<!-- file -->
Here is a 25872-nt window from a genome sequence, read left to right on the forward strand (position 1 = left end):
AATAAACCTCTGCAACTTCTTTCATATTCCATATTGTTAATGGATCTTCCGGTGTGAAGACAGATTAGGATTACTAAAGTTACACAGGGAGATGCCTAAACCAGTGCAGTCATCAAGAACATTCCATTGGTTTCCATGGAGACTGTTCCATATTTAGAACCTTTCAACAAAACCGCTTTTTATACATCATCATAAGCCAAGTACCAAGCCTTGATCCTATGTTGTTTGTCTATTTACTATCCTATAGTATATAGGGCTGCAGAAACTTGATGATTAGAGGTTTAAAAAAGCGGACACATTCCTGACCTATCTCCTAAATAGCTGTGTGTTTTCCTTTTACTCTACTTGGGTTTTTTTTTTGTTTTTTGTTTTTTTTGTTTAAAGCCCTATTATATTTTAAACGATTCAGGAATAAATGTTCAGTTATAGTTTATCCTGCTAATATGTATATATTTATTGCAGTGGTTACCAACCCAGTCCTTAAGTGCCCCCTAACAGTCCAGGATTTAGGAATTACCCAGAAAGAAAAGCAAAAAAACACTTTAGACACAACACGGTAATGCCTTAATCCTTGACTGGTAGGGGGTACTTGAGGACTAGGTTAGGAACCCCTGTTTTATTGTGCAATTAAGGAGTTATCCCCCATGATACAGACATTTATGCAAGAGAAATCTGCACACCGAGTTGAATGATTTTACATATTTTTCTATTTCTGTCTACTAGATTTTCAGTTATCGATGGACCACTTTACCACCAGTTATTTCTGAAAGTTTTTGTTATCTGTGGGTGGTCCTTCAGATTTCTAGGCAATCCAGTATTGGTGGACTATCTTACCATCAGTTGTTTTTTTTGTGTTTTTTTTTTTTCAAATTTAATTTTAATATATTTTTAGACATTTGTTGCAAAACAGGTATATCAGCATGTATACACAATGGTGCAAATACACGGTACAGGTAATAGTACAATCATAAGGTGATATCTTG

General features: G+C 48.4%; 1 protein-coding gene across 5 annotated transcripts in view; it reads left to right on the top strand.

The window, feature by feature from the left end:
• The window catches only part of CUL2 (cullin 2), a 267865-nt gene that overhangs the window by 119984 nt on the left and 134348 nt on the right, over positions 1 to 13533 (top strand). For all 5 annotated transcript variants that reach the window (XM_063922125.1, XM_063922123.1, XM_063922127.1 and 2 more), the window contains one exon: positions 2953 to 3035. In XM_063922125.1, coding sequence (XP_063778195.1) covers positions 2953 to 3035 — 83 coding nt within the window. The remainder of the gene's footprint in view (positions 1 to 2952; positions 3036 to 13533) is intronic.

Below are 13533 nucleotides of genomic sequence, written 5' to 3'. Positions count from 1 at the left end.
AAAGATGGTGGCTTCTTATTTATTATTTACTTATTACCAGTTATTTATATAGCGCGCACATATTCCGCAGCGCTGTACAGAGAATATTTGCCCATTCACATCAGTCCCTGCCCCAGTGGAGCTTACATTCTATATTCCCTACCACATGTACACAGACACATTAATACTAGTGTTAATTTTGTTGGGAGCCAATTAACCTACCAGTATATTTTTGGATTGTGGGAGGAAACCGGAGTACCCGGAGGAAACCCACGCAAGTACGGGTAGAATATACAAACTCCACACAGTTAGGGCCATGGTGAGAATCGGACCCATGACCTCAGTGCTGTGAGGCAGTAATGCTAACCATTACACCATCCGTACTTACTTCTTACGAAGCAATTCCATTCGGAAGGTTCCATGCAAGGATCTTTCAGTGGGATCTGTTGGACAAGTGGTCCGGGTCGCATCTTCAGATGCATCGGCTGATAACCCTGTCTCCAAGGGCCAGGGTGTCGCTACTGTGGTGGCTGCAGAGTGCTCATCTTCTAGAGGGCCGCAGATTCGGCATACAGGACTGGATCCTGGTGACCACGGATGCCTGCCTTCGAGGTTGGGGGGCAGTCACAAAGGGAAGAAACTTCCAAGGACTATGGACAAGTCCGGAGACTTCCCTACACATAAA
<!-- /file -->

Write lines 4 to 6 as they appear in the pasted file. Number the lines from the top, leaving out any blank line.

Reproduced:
The window, feature by feature from the left end:
• The window catches only part of CUL2 (cullin 2), a 267865-nt gene that overhangs the window by 119984 nt on the left and 134348 nt on the right, over positions 1 to 13533 (top strand). For all 5 annotated transcript variants that reach the window (XM_063922125.1, XM_063922123.1, XM_063922127.1 and 2 more), the window contains one exon: positions 2953 to 3035. In XM_063922125.1, coding sequence (XP_063778195.1) covers positions 2953 to 3035 — 83 coding nt within the window. The remainder of the gene's footprint in view (positions 1 to 2952; positions 3036 to 13533) is intronic.

Below are 13533 nucleotides of genomic sequence, written 5' to 3'. Positions count from 1 at the left end.